John Leonard, of the Economic Development Commission and a member of Representative Town Meeting, called the project “a near perfect plan” that will provide jobs for Branford residents.

“Everybody’s been very supportive,” Crowley later told the Eagle, adding that he is eager to get started. “It’s a prime location.”

The Eagle asked Crowley why he didn’t chose a site in Stony Creek, where the brew got its name.  Crowley said the lack of available space and parking woes in the tiny village were prohibitive, and that there are no municipal sewer lines.


Diana Stricker PhotoAttorney David Gibson (pictured to right talking with P&Z)) gave an overview of the project and discussed the history of the site, which is part of a Planned Development District that was approved by the P&Z in 2001. The original master plan called for three new condominiums, a renovated condominium building, a hotel, and two office buildings. Since then, one new condominium and a club house has been built, and a factory building was renovated into 14 residential units.

In 2012, the P&Z approved a revised master plan which included the two additional upscale condo buildings and offices, but eliminated the hotel. The site is owned by Anchor Reef Club of Branford LLC.  Click here to read that story.

On Thursday night, Gibson asked the P&Z to approve a modification to the master plan that would allow the brewery to be built where an office building had been slated.

Jim Pretti of Criscuolo Engineering in Branford said the facility will be 30,000 square-feet and will have 152 parking spaces. The plans also call for covered bike racks for 48 bikes, and two charging stations for electric cars.

He said the portion of the property across the roadway, where another office building was previously slated, will serve as a detention pond for drainage, and will provide reserve space for 35 additional parking spaces if needed. He said a pump station will be built on the site to assist with drainage.

Pretti said there will be no increase in stormwater runoff, and there will be some reduction in water draining to lower areas. A service drive will be used for deliveries and will be available to the town as an emergency crossover road in case Indian Neck Avenue floods.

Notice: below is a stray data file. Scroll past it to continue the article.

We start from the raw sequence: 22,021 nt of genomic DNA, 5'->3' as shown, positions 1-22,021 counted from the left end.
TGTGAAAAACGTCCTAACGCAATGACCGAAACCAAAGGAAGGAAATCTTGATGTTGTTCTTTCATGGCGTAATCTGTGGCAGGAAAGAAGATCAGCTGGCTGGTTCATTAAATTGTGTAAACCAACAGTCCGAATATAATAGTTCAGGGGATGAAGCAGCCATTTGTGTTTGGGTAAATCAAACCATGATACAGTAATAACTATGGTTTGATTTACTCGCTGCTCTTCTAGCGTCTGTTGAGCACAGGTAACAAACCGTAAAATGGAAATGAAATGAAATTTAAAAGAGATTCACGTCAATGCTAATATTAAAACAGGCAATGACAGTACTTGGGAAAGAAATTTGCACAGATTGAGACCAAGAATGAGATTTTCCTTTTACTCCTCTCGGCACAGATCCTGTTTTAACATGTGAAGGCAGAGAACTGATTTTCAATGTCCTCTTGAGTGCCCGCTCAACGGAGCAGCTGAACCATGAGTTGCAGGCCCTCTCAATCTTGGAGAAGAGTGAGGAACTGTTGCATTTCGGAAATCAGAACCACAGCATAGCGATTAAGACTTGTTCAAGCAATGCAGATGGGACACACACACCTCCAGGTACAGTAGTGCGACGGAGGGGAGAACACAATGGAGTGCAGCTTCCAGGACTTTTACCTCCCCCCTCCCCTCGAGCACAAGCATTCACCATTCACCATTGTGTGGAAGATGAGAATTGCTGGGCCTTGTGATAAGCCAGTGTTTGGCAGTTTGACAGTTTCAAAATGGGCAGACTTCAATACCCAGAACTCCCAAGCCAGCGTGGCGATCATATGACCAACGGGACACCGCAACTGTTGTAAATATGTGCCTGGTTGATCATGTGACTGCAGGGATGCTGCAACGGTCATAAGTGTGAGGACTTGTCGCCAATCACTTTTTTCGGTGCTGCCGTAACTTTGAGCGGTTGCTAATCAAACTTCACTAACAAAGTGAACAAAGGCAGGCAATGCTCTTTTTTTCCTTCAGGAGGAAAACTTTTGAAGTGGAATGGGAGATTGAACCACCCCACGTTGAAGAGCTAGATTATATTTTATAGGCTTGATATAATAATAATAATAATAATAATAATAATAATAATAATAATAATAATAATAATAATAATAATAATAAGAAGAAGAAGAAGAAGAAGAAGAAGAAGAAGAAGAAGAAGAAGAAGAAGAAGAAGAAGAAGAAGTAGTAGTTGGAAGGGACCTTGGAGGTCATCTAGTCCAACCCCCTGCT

Diana Stricker PhotoBranford architect Joe Sepot (pictured)discussed the site’s location. “It’s a very unique site and very difficult to work with,” he said. Because of the proximity to the river, the building will be elevated. “The whole building is designed on piles,” he said, which raises it 5 ½ feet above ground level. “The free-flow of water would go underneath the building” in the event of flooding, he said.

Sepot displayed renderings of the proposed brewery, with the rear decks and tasting room facing the Branford River. There will be a gazebo and covered walkway to the front of the building.

Results of a traffic study were presented by David Spear of DLS Traffic Engineering Services, who said traffic from the site would cause no significant negative impact to safety or traffic operations. 

The project was approved by both the Town Center Revitalization and Review Board, and Branford’s Economic Development Commission.

Town Planner Jose Giner presented the four-page staff report, noting that the brewery would be half the size of the previously proposed office buildings which totaled 60,000 square-feet.  The report includes about a dozen conditions that must be met by the developers, including approval by the East Shore District Health Department.

The P&Z commission unanimously approved the modification to the master plan, the subdivision request, and the site plan and coastal area management plan. Only four members were in attendance: chairman Ellsworth McGuigan, Charles Andres, Joseph Vaiuso, and John Lust, who is an alternate. Stephen Duhamel was absent, and long-time member Phil Fischer recently retired. Alternates Marcia Palluzzi and Joseph Chadwick were also absent.